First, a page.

Underwhelmed
12-15-2010, 18:44
Wow, so the data reguarding the other vasodilators was largely unsubstantiated. The replies so far have been just the type of feedback I have been looking for.

Peregrino
12-16-2010, 09:12
DARPA just did a trip to research this. 10th SFG(A) contributed some SMEs (lab rats). My source says the study was inconclusive. Results should be published in a few years. :p

Underwhelmed
12-16-2010, 20:45
Thanks for the replies... I'm gonna hang it up as "Bigger fish to fry" and drive on.

Underwhelmed
12-18-2010, 20:28
You know, I was watching Dexter and drinking coffee, and I just figured something out:

I read the posts from the more seasoned altitude providers about CCB's, Phosphodiesterase inhibitors and presumably nitro not working for HAPE, and I couldn't lay it to rest. Why would nitro work for cardiogenic PE and not HAPE?

Then it hit me: It isn't about pulmonary hypertension when you're having a heart attack. It's about pump failure. So by decreasing venous return to the heart, you decrease the work load on the LV, which decreases the whole CHF effect.

Seems if the sole cause of the PE (pulmonary edema, not pulmonary embolism) is a decreased extravascular pressure gradient and pulmonary vasoconstriction caused by hypoxia, decreasing venous return to the heart really dosen't seem to help that much, at least while you're within theraputic levels.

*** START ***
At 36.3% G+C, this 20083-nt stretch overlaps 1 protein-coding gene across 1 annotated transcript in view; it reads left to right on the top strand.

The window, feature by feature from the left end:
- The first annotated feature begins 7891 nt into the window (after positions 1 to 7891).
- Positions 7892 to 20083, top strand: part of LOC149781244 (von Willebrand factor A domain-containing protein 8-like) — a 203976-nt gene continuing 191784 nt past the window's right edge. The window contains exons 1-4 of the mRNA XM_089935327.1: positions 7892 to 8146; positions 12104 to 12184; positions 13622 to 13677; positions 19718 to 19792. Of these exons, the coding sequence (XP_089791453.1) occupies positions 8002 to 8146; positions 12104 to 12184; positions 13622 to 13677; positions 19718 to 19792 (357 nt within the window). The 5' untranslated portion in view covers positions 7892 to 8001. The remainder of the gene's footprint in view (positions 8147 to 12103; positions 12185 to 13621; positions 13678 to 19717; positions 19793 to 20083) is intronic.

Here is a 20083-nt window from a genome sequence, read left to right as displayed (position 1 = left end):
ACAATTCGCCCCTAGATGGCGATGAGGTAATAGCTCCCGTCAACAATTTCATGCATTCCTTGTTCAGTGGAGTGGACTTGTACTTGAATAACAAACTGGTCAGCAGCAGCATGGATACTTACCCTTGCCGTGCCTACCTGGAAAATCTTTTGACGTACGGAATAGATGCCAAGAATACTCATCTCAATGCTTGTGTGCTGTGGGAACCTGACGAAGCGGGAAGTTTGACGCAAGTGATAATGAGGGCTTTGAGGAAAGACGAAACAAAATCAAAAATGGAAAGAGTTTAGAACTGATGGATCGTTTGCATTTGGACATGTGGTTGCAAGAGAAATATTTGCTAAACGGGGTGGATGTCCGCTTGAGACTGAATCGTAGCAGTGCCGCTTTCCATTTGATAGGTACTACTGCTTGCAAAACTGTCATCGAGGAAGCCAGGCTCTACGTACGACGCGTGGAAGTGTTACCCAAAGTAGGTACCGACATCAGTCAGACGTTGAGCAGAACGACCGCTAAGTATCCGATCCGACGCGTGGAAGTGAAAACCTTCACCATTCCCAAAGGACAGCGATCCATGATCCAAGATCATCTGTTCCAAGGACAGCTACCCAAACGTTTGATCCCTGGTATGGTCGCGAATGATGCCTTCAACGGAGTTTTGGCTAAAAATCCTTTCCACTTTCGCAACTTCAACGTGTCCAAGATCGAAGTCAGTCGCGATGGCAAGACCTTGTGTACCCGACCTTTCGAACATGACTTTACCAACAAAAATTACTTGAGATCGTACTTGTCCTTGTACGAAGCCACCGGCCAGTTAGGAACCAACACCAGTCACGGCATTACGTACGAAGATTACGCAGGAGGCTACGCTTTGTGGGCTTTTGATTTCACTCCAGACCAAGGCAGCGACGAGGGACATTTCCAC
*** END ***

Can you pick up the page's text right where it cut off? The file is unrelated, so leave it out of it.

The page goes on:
So, I conclude that nitro has a minimal effect on pulmonary vasculature, which makes sense because these vessels do what they want to begin with. Take the head for example, hypoxia causes vasodilation, wheras the opposite happens in the lungs. So it dosen't seem suprising then, that the pharmacodynamics of conventional vasodilators wouldn't work accross the board on different sets of plumbing.

Now all I gotta do is wait for DARPA to catch up. :p

Retiredfire
12-18-2010, 21:33
Not an expert but am finishing up my RRT education and that was a topic this last semester. As you ascend although the partial pressures decreases the % of gas concentration does not.(at 9000 ft barometric pressure =570mmHg while 75%less that sea level it does not have as much effect on fluid shift as the normal gradient obtained by hydrostatic vs osmotic ) With HAPE it is not so as much as a reduction in alveolar pressure (Palv), but pulmonary vascular constriction brought on by hypoxia. PADP(Pulmonary Artery Diastolic Pressues as hight as 90mmHg have been reported in patients suffering from HAPE. This high pressure causes both hemorrhage and fluid shifts that leads to this
\http://physiologyonline.physiology.org/content/18/2/55.full.pdf

swatsurgeon
12-18-2010, 22:15
[QUOTE=Underwhelmed;364034]You know, I was watching Dexter and drinking coffee, and I just figured something out: